Co-founder and CEO Graham Stephen regularly shares his insights gleaned from discussions with clients and real-world challenges faced by founders and business owners.
“It’s time. We need to sell. We are ready.”
That’s usually the starting point, isn’t it? When that conversation takes place among founders who in many cases have dedicated their lives to building a business, then the next call is usually to an accountant, business broker or perhaps an uncle who once sold a business.
In reality, this is only the start of a process that doesn’t always work out the way people hope. Not all businesses can be sold. Even the ones that can be sold won’t necessarily attract the right offer. The private company market is opaque and complex, unlike publicly listed equities where you enter a bid or offer on a trading system and someone instantly takes the other side of the trade.
Our core business at bizval isn’t to take on disposal or acquisition mandates. We generally work with partners on those deals, as we like to focus on our core operations of valuing businesses and helping owners figure out where the gaps might be. Of course, like every business, we also make exceptions from time to time.
Not only does this allow us to help our clients, but it gives us ongoing learning opportunities when we test the market and evaluate the offers that come in.
The “right” deal vs. the “right now” deal
When we value a business at bizval, we give a valuation range based on what a financial investor would likely be willing to pay. This doesn’t mean that (1) a financial investor will be found or that (2) a financial investor willing to transact won’t make a lowball offer anyway.
Welcome to the jungle. If it was easy, everyone would sell their businesses and retire to the Caribbean.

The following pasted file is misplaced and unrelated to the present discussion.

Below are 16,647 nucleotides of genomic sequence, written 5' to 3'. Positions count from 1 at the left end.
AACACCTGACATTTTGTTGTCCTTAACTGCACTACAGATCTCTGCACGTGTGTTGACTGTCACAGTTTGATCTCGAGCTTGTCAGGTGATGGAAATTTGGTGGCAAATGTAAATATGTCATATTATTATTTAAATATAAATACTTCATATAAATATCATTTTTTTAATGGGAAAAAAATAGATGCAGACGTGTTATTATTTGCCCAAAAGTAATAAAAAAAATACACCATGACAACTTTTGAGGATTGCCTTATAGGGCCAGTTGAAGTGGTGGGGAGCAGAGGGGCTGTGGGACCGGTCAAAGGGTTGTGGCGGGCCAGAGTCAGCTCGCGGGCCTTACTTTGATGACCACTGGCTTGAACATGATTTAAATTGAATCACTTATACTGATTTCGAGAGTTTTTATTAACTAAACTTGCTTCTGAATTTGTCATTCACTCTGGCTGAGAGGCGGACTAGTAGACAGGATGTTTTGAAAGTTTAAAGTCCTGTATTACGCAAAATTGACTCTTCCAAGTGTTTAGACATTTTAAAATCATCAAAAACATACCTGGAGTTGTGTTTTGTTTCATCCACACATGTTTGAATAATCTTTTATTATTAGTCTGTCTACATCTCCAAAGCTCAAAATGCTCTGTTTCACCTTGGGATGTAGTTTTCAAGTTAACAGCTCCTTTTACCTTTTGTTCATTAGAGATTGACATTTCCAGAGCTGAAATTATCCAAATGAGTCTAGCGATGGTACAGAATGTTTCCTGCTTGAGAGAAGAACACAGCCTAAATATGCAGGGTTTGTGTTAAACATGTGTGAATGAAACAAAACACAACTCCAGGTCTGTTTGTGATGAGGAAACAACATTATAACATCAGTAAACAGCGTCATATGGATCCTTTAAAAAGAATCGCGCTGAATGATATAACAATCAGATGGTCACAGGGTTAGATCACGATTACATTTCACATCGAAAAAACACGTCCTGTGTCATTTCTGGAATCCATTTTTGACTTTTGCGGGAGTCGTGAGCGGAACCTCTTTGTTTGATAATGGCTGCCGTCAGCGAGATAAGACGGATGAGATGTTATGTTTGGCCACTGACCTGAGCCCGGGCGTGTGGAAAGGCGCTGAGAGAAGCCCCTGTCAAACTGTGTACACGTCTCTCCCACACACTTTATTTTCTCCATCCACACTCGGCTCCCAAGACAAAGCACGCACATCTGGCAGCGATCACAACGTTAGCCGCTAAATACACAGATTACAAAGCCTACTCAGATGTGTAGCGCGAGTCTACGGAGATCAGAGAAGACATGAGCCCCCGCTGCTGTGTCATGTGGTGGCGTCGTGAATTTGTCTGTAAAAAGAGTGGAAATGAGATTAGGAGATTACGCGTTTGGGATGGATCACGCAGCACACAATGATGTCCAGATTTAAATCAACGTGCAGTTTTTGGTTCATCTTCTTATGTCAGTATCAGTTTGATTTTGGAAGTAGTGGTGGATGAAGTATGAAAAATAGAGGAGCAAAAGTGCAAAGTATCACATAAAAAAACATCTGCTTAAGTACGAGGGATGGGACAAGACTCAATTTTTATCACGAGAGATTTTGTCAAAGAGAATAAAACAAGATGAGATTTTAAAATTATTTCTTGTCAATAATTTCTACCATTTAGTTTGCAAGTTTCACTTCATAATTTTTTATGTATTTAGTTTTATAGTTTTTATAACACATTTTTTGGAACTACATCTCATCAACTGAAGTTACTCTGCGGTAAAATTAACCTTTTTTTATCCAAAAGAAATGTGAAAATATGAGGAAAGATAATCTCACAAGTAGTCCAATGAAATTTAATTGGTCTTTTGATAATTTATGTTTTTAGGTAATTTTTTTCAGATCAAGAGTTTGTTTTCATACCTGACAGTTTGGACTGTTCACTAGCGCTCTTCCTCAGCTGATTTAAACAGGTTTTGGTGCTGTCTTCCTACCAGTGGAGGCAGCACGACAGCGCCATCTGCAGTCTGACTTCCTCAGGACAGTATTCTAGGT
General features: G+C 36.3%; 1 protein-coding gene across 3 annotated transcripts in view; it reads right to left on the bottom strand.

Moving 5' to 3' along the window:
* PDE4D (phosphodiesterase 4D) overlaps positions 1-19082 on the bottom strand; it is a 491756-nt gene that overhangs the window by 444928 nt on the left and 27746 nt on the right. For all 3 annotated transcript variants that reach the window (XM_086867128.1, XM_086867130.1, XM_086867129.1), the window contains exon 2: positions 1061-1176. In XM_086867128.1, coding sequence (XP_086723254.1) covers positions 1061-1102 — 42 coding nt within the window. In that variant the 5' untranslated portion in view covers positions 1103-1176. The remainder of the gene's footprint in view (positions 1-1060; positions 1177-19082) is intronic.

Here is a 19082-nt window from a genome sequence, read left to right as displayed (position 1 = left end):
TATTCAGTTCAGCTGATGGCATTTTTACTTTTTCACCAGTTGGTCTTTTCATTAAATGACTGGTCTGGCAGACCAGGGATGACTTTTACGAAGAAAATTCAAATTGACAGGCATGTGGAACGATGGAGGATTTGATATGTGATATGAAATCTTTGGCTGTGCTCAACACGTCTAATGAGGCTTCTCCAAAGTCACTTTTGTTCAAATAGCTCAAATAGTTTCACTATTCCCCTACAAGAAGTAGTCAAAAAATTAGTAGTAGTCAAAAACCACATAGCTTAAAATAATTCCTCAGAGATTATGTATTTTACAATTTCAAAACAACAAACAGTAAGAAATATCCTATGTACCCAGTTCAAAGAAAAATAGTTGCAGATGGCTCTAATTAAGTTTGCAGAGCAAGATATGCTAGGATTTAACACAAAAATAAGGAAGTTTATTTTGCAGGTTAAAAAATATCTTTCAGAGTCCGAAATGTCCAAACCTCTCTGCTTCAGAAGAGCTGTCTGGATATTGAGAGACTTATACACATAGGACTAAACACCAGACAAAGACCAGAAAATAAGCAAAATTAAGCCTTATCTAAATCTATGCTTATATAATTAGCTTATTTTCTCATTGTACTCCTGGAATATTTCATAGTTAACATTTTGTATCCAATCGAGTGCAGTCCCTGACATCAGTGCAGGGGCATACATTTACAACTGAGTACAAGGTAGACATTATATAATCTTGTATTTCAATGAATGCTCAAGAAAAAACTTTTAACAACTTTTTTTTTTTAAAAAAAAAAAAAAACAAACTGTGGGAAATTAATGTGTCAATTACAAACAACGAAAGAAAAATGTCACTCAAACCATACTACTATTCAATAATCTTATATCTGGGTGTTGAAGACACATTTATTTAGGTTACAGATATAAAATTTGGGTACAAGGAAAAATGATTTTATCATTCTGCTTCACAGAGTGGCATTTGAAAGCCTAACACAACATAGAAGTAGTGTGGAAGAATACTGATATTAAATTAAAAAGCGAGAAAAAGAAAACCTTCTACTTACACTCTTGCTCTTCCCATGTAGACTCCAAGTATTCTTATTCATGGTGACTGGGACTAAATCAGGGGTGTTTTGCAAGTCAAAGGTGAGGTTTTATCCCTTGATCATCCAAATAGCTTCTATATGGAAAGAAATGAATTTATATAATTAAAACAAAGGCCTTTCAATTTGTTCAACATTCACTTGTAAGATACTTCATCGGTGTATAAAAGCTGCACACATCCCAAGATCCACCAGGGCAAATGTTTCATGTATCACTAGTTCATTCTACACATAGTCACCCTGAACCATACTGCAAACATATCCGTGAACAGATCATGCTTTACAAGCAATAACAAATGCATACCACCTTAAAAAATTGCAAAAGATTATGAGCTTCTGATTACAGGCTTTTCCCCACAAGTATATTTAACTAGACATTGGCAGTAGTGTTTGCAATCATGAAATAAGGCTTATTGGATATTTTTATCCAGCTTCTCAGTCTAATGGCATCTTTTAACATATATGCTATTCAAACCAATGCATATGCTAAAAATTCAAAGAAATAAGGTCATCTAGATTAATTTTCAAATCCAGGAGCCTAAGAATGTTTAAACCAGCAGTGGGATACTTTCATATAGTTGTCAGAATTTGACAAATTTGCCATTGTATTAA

In a perfect world, a mix of financial and strategic investors will put in non-binding offers. The numbers will ideally be in an acceptable range, allowing the sellers to evaluate the other terms of the transaction. And make no mistake – those terms are often the reason why deals fail or succeed. This is a complex process, rarely leading to the “right” deal and often resulting in a “right now” option that is a compromise for the parties involved.
This is because in practice, there may only be a couple of offers that come in. In a scenario where only a few buyers have emerged, the negotiating power doesn’t necessarily sit with the seller. Whether the offers are from financial or strategic investors, the likelihood is that negotiations will focus on where the true risks of the deal lie. These risks range from the margin of safety in the valuation (i.e. an offer price below the indicative valuation – something buyers love!) through to mechanisms that guarantee a full exit (usually protection for the sellers but often useful for buyers as well).
That’s before we get to the more emotional stuff, like guarantees for ongoing employment of staff who helped the founders build the business. Again, you won’t find any of this in public company deals.
What if it isn’t the right time?
Failure is a funny thing. The definition of failure is a moving target. If the only goal is to sell a business immediately, then failure is easy to manage. It either did or didn’t sell – end of story. If the goal is to sell a business on the right terms, then the process of going to market can be a great success even if it doesn’t result in an offer.
Why? Because learning is a beautiful thing.
Receiving offer letters from real-world investors is the very best way to identify what the market thinks the company is worth and, more importantly, why the market thinks that:
- Is it a succession issue?
- Does it come down to historical vs. future earnings and where that balance lies?
- Is market sentiment shifting in the wrong direction at the moment?
There are many potential reasons.
One of our clients took a “failed” process on the chin and treated it as an opportunity to address some of the market’s concerns. In their case, it meant taking the business off the market and planning to come back in a year or two after focusing on demonstrating their ability to hit the numbers that are in their 3-year plan. It also meant pulling the trigger on executing on their succession plan and having the owners take a side-step into a non-executive role over the next 2 years to actually let their succession team run the business on a day-to-day basis.
The starting point for any founder looking to exit a business is to understand the drivers of the valuation and what the key sensitivities are. Our Live valuation gives a wonderful indication of value, with the precision improved as we move through a Concierge and Bootcamp process for those clients who are serious about entering a formal process. Contact us and let’s discuss your needs.